Crew members work 12- or 24-hour shifts and spend their time at bases, which operate much like fire stations. When they’re not out on a call, they do everything from watching TV to practicing intubation, sticking a breathing tube down the windpipe of a dummy head.

Helicopter flight is regulated by the FAA, but the medical care provided on board is regulated by Washington’s Department of Health. Air ambulances have to comply with most requirements for ground ambulances but have specialized rules about equipment required on board and crew training.

Helicopters are configured for two crew members to sit in the back, buckled in, with a patient on a stretcher. Crews can give IVs, hook a patient up to a ventilator, monitor vital signs and provide other critical care.

“It’s always good when you can transport someone in when they’re in bad shape and you see them a few days later and they’re up and talking with their family,” said Eric Melone, a nurse with Life Flight.

That level of care doesn’t come cheap, and flights can regularly cost tens of thousands of dollars. Like ground ambulances, both companies charge a fixed amount to transport a patient, plus a per-mile fee: $121 for MedStar and $176 for Life Flight in 2013, according to data submitted to Medicare. The base cost of a helicopter ride averaged $14,220 with MedStar and $16,817 with Life Flight in 2013.

High fees don’t mean companies are turning large profits. Air medical companies have high fixed costs to maintain medical equipment, base facilities, aircraft and on-call staffing.

“We have the same cost of providing medical services as any other medical treatment program. On top of that, we also have all the costs of an on-demand aviation service,” said Rick Sherlock, CEO of the Association of Air Medical Services, an industry group.

Most health insurance plans cover some portion of air emergency medical transportation if it’s medically necessary, but for plans with cost-sharing or high deductibles, a single flight can lead to thousands of dollars in charges.

To provide a stable revenue base, more air medical companies now are offering membership programs, popular with people who live in or spend a lot of time in remote areas. A MedStar membership is $59 for a year and covers out-of-pocket transportation costs for the family of an enrolled person. Life Flight memberships are $60 with similar benefits, and both companies have reciprocal memberships with each other.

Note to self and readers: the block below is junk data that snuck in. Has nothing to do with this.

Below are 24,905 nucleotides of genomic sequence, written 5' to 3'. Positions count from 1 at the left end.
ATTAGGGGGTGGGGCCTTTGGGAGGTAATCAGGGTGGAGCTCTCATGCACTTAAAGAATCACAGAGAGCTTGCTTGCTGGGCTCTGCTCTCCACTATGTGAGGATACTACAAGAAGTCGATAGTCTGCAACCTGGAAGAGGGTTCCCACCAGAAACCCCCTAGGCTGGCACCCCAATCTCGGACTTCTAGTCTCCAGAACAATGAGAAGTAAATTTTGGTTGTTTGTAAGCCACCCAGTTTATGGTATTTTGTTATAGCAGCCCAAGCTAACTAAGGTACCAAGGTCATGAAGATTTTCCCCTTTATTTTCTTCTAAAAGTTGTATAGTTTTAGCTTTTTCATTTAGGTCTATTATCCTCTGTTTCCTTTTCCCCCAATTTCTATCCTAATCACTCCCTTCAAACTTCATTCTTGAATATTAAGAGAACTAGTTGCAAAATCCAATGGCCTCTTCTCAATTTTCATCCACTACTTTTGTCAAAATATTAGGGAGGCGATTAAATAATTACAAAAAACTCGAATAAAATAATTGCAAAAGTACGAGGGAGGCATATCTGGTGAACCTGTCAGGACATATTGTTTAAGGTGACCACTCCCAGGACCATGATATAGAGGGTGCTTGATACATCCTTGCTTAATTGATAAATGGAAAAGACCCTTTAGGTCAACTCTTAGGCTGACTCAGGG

Membership doesn’t change how helicopters are dispatched but ensures the patient won’t pay out of pocket for flight costs insurance doesn’t cover.

Anthony Beam was airlifted by MedStar from Colville National Forest after a hiking accident in 2011. He stepped on a large rock, which rolled onto his leg.

At the time, Beam thought his leg was broken, though it turned out he had a puncture wound caused by the rock forcing a root through his leg.

His friends were able to reach emergency dispatchers through a ham radio. They called for a helicopter to take him to the hospital.

Beam didn’t have health insurance, but his mother had just bought MedStar coverage for the family a few weeks prior because they lived in rural Stevens County.

En route, he asked the crew what the flight would cost normally and was told it would have been about $29,000.

“Because of that it cost me nothing,” he said. “It was a shock when we actually used it and it was literally like a week after my mom got it. We haven’t let it lapse since.”

Patients often are unconscious and usually spend a short amount of time with the medical team, but some get back in touch years later.

Olmsted still remembers a call about seven years ago where he went to pick up a high school basketball player who had collapsed on the court during a game. The patient’s heart wasn’t working properly, but the MedStar crew was able to take him to the hospital, where he made a full recovery.

Two years later, Olmsted ran into the young man at a PR event and learned he was now in college and had become a volunteer EMT so he could help other people.

“He didn’t take for granted that his life was saved,” Olmsted said.

Theresa Bowden, a critical care perinatal nurse with MedStar, said it’s not uncommon for her to get cards around the holidays from families after she helped care for their premature babies.

“They will come find you at the fair, the grocery store, Wal-Mart … You really are touched by that because you think you did make a difference,” she said.